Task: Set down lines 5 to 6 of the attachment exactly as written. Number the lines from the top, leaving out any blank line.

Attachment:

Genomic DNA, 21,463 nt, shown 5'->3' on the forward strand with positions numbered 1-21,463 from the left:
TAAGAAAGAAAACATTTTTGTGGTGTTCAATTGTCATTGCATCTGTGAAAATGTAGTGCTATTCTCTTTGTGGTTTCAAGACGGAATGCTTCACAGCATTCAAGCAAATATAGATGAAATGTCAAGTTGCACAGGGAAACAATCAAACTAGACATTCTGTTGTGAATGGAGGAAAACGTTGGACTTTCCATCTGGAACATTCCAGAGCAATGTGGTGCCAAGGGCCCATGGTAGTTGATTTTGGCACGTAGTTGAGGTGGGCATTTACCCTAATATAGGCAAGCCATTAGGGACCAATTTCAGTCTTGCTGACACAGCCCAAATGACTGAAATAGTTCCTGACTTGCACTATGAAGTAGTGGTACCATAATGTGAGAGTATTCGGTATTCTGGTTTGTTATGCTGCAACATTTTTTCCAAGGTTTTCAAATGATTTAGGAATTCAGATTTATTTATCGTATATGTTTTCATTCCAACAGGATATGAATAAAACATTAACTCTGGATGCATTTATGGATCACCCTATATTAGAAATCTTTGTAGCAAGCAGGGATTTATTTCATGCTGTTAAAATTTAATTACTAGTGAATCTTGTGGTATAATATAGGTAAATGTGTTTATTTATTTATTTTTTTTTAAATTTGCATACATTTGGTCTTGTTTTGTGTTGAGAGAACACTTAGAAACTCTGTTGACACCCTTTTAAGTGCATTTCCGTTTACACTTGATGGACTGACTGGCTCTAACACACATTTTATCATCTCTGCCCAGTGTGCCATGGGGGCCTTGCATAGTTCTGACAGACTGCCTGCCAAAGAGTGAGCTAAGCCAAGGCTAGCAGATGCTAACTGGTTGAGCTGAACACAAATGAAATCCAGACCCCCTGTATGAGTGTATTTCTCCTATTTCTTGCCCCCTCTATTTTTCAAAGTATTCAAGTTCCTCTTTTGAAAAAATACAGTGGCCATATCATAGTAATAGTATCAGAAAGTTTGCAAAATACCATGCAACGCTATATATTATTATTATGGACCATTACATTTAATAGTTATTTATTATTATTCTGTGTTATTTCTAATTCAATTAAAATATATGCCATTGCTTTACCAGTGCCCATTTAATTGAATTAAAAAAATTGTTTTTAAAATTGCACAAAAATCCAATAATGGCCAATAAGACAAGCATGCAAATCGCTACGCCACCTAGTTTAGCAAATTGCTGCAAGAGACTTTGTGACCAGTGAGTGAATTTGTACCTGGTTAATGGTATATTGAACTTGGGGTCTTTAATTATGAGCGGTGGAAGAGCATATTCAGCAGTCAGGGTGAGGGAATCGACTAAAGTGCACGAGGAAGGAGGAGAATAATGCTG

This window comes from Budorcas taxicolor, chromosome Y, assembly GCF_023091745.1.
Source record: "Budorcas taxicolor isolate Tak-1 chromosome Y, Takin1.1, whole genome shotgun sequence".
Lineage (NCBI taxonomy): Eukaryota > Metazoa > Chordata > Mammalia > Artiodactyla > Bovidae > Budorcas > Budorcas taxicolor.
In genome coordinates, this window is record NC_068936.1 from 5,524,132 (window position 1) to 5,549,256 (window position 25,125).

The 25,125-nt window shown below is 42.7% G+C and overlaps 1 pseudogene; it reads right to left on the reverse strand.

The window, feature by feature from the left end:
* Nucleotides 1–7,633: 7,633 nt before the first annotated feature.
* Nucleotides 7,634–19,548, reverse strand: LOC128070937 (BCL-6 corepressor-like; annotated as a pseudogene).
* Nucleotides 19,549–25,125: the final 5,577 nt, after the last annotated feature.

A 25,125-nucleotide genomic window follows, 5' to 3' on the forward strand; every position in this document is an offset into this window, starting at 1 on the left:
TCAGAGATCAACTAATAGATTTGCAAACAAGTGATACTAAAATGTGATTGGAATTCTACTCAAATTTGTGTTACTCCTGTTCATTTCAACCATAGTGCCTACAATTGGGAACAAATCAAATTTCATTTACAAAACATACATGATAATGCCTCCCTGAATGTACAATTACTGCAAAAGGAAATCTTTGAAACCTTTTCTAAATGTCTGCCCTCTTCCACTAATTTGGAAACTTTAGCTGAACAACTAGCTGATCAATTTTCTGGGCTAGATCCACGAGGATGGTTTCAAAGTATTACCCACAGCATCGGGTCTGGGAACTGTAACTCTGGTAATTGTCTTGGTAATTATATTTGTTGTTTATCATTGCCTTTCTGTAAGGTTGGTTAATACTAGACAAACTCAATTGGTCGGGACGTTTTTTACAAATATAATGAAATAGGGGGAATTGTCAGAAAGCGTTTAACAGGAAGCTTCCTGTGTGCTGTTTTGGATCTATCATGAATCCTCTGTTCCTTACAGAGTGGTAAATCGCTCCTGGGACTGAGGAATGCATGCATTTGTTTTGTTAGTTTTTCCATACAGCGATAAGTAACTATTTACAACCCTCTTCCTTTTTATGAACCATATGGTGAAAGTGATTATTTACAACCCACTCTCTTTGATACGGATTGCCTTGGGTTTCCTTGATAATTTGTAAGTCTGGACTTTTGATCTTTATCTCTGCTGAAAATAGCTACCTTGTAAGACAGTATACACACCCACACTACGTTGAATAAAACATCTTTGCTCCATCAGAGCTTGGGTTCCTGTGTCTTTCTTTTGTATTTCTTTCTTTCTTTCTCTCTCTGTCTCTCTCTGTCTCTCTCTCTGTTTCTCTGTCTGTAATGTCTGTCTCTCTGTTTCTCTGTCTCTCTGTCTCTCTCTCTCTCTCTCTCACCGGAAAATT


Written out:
Lineage (NCBI taxonomy): Eukaryota > Metazoa > Chordata > Mammalia > Artiodactyla > Bovidae > Budorcas > Budorcas taxicolor.
In genome coordinates, this window is record NC_068936.1 from 5,524,132 (window position 1) to 5,549,256 (window position 25,125).